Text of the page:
This article contains tips for troubleshooting requests to the Skytap REST API.
Tips for new API users trying to get any request to work
If you’re having trouble making any successful API requests, try a simple request to a resource collection to help narrow down whether the issue is with the authentication or request formatting.
For example, try making a GET request to
https://cloud.skytap.com/configurations. Any Skytap user should be able to successfully send this request.
A successful request is indicated by a 200 HTTP status code in the response header. If you don’t own any environments, the response body may be blank.
If you’re unable to complete the above request:
- Make sure you’re using an API security token instead of your password (if API tokens have been enabled in your account). For more information about how to check whether API security tokens are enabled in your account, see API Authorization.
- Confirm that you’re using the correct user name and API token (or user name and password).
Make sure that your tool or programming library supports TLS v1.2. Skytap doesn’t support TLS v1.0 or v1.1.
For example, in PowerShell scripts, add
[System.Net.ServicePointManager]::SecurityProtocol = [System.Net.SecurityProtocolType]::Tls12to enable TLS v1.2 for your session.
- Make sure that you’ve included all of the required headers. See Required headers for API requests.
Tips for troubleshooting problems with specific API requests
If you’re having trouble with a specific API request, check the HTTP status code and response body for more information.
Generally, most issues are caused by:
- Permissions. If you’re a standard user, you can’t perform actions reserved for administrators or on resources that you don’t have access to. When troubleshooting, attempt to perform the same action using the Skytap web interface.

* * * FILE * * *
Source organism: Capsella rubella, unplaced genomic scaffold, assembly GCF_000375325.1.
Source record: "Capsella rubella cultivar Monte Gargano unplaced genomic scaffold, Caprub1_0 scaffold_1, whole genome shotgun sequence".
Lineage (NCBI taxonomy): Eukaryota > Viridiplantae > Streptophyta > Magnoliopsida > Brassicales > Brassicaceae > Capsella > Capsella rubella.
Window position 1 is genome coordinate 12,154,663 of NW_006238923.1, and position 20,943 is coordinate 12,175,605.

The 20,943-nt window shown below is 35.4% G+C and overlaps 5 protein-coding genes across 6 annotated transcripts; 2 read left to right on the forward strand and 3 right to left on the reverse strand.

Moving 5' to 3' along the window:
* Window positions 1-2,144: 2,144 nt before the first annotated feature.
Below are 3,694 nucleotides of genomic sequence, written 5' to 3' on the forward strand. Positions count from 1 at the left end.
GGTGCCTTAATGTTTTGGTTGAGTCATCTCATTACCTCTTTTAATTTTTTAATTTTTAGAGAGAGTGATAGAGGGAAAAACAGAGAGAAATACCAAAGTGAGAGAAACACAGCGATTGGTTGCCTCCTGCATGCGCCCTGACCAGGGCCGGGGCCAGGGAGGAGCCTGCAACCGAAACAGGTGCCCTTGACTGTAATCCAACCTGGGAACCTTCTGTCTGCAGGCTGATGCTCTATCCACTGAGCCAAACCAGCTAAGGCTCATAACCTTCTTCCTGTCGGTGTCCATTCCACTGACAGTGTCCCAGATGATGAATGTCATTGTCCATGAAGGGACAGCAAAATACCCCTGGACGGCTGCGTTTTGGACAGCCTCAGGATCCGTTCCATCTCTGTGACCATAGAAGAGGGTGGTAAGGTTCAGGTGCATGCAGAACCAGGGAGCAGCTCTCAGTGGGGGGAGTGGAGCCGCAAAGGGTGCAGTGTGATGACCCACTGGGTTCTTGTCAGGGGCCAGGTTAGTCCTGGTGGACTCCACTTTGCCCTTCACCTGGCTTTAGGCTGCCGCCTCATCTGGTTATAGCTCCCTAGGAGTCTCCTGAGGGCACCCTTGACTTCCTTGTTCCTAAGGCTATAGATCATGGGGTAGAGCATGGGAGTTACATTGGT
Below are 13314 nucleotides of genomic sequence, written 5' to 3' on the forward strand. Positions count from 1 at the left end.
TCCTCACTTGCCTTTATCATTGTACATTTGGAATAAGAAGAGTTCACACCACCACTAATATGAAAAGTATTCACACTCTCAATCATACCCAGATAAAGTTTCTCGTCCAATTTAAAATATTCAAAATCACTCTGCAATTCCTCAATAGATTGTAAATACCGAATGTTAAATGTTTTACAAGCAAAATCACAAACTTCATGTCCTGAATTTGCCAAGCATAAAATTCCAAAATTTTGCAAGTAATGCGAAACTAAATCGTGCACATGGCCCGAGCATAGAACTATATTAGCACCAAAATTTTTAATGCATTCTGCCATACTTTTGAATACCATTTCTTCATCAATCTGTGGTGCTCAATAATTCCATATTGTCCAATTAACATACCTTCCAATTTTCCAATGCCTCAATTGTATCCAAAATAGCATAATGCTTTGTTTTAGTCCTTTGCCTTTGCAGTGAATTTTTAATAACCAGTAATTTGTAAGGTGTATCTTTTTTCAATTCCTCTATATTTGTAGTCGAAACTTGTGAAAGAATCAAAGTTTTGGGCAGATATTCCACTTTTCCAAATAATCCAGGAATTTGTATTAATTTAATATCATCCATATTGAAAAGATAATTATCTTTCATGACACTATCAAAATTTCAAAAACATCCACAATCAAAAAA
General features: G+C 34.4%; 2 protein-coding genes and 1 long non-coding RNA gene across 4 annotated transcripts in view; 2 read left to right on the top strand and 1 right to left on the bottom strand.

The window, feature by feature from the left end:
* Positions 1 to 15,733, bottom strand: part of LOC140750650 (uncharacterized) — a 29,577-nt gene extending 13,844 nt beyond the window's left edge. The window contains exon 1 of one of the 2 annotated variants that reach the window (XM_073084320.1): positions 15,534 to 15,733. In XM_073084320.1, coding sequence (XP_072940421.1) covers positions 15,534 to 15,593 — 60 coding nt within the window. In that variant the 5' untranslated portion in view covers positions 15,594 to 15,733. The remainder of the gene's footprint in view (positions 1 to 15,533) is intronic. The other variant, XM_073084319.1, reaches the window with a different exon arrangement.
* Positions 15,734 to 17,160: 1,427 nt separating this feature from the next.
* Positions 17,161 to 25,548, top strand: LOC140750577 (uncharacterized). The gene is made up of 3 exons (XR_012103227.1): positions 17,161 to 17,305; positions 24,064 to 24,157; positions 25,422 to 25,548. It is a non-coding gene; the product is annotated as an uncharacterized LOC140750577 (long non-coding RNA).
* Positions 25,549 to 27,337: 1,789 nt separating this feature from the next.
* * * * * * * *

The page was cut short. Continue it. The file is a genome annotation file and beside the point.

- An improperly formatted query string or response body. Use the API v1 reference and API v2 reference to check the syntax of a request.
- Trying to complete an action on a busy resource. For more information, see API best practice: Checking for busyness.
- A missing request header. For more information, see Required headers for API requests.
Best practice: Checking the status of a resource
An API request may return a 200 HTTP status code, even if the operation can’t succeed due to an error or because the resource is busy. A 200 status code indicates that the authentication was successful and the request was properly formatted; however, it doesn’t indicate a completed update to the resource. Your script should check for both a 200 status code and an indication that the change was successfully made.
For more information about checking for the successful completion of an operation, see API best practice: Checking for busyness.
Some resources (like environments) have an
error field that is populated when there is an problem with the resource (for example, if the VM can’t perform an operation because VMware Tools is still loading or if an import job failed because it contained an unsupported VM type). Generally, these error messages linger until the next successful state change, regardless of whether the issue still persists.